Engaging in an act of insurrection
The statute of limitations ran out years ago, so I can tell this tale without having to worry about doing hard time.
But I hesitate. Others were involved in the caper, and they have children and grandchildren. Reputations are at stake; there’s a risk of embarrassment.
I asked the News’ new editor, Justin Hinkley, if, just this once, my picture and byline could be omitted, allowing my column to appear anonymously.
I knew the former editor, Bill Speer, would never allow it, but Bill’s retired now, so maybe his successor — a younger, newer man, might be more pliable.
No such luck. It turns out, young Hinkley’s a newspaper guy, as well, one who gets all involved with transparency and facts. So, I have to step out front with a full account.
When I was a teenager, I engaged in an insurrection.
That’s a term that’s been thrown around some, lately, so I’ll start with an authoritative definition:
“Insurrection: A violent uprising against an authority or government (Merriam Webster).”
I was part of a group that did that. We used cutting shears.
When I was 17, there was no question in my mind that my actions were for the greater good of this community. Over time, I realized that was a faulty perception; I had little concept of what a community was, let alone any sense of how to help one.
What I did was selfish — selfishness born of that limited perception — or was the limited perception born of selfishness?
But that was then, and this is now. Then, I believed in simplistic solutions, not so much anymore.
The city police department had acquired new technology capable of skewering the odds in their favor in an ongoing contest between people who believed speed represented freedom and those who took a contrary view and pursued our apprehension.
Previously, an officer — parked in an alley out of sight — had to pop out and get on our tail to obtain the speed-clocking needed to issue a ticket.
Fair enough — we knew we had to be on guard — we knew they lurked in alleys at night with their lights out. But it was fair — each side had a skillset.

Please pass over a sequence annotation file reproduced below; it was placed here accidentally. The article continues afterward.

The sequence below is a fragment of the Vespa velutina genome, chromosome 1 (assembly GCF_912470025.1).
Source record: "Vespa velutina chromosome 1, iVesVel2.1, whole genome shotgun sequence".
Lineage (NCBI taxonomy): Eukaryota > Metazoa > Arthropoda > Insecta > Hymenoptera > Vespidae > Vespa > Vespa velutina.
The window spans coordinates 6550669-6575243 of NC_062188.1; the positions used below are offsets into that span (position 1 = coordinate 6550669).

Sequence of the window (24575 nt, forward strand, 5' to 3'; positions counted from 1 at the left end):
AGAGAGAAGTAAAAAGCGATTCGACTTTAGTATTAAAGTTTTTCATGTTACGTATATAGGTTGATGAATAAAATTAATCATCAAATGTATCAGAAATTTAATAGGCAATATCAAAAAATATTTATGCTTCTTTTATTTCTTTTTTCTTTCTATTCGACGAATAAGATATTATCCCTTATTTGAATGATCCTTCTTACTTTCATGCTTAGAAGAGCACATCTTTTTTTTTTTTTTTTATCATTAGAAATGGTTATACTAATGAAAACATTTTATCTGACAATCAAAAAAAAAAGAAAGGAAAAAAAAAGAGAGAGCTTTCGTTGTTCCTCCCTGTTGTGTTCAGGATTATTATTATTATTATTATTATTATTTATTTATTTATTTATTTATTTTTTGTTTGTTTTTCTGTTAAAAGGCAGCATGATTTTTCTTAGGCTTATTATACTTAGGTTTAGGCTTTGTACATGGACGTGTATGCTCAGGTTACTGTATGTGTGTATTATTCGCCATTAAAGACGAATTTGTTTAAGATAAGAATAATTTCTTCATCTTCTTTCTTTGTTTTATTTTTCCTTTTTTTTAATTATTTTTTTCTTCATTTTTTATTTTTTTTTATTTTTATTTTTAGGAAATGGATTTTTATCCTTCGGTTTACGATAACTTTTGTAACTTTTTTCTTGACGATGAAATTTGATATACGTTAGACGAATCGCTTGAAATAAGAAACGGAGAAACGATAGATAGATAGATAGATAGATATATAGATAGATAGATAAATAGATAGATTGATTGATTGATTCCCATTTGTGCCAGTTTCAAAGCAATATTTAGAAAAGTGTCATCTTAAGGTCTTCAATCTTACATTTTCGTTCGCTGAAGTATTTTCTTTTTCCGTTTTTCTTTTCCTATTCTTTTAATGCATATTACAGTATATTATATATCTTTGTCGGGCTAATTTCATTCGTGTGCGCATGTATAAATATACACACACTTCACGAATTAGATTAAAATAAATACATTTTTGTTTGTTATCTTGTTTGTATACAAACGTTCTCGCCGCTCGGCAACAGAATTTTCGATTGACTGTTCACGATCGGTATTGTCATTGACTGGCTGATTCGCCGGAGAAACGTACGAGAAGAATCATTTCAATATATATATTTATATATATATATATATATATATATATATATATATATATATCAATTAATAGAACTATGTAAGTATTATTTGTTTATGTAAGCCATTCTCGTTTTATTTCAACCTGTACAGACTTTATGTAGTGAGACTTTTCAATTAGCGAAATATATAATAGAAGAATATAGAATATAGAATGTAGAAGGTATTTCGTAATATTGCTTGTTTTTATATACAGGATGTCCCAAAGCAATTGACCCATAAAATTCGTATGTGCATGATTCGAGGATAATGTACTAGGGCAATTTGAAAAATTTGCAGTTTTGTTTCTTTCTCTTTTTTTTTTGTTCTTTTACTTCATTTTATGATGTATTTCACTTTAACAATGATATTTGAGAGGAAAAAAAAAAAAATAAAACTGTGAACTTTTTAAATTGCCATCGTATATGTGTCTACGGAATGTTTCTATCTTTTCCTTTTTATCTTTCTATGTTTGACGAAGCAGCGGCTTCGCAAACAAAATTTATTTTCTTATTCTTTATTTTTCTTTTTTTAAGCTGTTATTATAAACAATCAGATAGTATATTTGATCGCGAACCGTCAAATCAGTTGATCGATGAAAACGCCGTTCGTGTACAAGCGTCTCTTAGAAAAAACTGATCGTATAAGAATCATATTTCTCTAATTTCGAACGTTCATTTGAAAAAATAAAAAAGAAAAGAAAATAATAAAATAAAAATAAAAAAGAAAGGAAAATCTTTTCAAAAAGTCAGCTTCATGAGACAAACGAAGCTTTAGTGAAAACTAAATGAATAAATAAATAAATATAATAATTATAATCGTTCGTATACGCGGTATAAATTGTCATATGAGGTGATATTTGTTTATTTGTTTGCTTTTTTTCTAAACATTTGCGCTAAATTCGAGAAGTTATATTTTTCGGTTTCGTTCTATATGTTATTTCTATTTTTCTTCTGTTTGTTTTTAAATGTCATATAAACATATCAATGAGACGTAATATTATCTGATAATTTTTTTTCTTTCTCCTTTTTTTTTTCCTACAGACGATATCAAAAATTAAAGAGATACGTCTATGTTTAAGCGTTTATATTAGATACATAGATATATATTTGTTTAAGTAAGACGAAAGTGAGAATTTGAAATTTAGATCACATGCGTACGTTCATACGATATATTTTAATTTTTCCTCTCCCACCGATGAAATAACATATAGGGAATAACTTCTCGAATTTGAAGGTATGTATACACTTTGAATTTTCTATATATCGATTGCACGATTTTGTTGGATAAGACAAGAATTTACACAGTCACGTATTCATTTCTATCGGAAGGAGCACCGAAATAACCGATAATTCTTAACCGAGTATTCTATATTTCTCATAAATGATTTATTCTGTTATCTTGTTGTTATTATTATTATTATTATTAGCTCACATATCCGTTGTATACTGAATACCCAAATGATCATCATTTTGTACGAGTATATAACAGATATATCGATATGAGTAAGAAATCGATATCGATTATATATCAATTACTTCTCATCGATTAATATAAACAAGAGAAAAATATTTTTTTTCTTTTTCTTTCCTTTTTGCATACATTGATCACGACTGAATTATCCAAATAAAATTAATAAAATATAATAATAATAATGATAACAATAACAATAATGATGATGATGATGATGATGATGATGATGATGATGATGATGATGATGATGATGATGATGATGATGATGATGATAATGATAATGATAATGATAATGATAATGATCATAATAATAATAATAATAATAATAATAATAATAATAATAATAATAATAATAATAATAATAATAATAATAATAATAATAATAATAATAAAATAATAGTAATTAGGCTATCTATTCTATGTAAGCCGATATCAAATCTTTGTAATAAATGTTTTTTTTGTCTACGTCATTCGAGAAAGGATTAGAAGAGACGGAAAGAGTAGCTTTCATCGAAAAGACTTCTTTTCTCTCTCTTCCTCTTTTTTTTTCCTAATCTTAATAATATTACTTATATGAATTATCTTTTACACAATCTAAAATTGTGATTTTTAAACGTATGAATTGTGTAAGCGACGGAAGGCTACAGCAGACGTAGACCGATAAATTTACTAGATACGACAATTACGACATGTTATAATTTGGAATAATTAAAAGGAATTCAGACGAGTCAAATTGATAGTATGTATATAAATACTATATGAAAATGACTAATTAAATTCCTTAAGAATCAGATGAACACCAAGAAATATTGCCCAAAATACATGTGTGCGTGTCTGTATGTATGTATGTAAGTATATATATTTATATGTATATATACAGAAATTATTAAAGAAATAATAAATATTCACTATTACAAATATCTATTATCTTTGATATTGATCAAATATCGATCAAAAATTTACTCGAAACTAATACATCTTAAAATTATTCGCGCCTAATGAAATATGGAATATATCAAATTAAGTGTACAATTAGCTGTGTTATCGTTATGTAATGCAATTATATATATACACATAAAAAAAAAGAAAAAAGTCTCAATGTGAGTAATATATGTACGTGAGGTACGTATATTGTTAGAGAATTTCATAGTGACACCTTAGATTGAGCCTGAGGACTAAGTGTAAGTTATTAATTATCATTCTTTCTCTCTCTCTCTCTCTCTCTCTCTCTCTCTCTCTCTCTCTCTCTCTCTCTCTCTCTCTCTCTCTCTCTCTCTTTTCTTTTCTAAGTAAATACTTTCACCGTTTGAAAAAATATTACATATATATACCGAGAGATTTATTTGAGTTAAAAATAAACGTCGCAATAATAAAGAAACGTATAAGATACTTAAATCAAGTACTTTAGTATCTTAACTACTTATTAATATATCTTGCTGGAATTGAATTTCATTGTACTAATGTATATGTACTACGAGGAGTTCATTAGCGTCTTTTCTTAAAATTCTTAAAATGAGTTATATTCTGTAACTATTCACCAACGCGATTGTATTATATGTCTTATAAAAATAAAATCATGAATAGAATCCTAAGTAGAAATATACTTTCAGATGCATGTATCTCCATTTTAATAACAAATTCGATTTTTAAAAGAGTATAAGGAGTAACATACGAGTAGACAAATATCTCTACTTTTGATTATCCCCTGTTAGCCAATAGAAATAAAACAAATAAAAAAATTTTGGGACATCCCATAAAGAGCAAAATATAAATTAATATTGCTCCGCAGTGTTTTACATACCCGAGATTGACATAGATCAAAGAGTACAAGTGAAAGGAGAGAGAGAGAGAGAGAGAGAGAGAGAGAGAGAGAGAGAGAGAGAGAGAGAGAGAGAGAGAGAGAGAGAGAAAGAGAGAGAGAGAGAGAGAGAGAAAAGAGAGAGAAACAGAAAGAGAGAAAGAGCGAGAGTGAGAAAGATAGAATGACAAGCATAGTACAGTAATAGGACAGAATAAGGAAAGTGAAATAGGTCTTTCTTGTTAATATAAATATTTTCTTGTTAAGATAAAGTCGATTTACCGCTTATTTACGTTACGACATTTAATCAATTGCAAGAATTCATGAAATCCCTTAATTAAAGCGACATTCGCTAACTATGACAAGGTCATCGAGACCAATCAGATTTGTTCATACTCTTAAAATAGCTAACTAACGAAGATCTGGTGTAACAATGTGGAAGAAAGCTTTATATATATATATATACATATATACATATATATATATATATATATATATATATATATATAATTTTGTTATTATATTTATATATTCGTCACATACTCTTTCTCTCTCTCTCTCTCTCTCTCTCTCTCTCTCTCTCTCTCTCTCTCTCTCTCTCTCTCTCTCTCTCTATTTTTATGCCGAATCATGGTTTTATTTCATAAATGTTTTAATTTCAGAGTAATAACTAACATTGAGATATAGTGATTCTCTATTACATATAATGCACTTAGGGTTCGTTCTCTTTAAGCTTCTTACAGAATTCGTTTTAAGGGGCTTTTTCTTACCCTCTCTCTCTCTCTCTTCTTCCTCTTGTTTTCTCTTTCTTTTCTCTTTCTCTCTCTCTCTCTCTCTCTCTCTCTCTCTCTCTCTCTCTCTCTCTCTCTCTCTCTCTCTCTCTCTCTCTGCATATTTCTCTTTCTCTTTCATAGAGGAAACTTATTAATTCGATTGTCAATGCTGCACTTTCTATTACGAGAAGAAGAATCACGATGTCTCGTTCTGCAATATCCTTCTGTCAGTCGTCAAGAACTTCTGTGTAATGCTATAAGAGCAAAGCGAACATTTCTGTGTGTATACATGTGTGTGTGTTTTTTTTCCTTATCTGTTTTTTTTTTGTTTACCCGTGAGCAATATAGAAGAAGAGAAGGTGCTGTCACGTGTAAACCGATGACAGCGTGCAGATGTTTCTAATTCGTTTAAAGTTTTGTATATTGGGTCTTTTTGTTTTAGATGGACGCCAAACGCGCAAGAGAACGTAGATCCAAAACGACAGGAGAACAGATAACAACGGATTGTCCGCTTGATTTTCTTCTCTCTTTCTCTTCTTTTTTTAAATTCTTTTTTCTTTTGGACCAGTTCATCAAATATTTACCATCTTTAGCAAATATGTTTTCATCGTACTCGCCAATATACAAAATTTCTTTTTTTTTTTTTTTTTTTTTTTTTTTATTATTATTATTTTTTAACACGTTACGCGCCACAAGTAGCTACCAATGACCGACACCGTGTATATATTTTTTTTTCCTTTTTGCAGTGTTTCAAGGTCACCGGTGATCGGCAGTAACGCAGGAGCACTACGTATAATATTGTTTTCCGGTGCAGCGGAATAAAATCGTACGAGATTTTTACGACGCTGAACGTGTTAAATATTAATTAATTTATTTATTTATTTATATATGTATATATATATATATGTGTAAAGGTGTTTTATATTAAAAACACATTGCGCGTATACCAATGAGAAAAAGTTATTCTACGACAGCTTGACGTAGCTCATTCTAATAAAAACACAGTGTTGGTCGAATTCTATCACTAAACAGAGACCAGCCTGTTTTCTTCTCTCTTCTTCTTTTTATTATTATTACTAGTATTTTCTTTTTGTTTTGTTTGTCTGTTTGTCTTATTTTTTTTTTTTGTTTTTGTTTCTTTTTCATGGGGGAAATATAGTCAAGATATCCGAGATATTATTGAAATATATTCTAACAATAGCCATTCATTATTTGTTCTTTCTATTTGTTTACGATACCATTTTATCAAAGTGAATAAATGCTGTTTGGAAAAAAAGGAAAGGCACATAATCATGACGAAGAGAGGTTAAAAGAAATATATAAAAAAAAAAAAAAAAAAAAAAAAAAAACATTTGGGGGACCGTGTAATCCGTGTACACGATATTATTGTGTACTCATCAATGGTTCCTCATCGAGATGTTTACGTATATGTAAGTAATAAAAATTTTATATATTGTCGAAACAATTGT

The new machine predated police radar. It was composed of two pneumatic hoses spaced parallel across a roadway — commonly 2nd or 3rd avenues. An automobile traversing those hoses would have its speed calculated using the formula speed=distance/time.
The distance between the hoses was predetermined, and the equipment measured the elapsed time. All an officer had to do was find their coordinate on a chart and read the speed. No longer was any hustle required to clock us.
In this manner, the authorities pulled ahead in what had previously been a pretty even contest.
Now, our freedom was at stake; our rights were being threatened. Something had to be done. Who better to do it?
This is where the cutting shears came in.
The new equipment allowed officers to relax — maybe too much. While listening to Bill Haley and His Comets sing “Rock Around the Clock”, or sharing pictures of their kids, or during a lull in the traffic — whatever the reason — that moment of officer inattention was sufficient to enable our stealthful and successful intervention.
I’m confident you can envision our incisive action without my having to describe it. Suffice it to say; the odds were returned to equilibrium.
You saw much the same thing play out recently: a misguided insurrection causing problems — a tearing down and a cutting apart — the selfish pursuit of a limited perception.
When I was a kid, misguided, we attacked hoses designed to protect us. Likewise, a mob attacked a democratic institution created to protect them.
There was this difference: Officers wore uniforms — we could always tell whose side people were on.
But no more. Our congressman, who wears a suit and tie, not a tie-dyed sweatshirt, who holds an office created to protect our democracy — voted to cut its hoses.
Thank God he wasn’t as good at hose-cutting as we were.
Doug Pugh’s “Vignettes” runs weekly on Saturdays. He can be reached at firstname.lastname@example.org.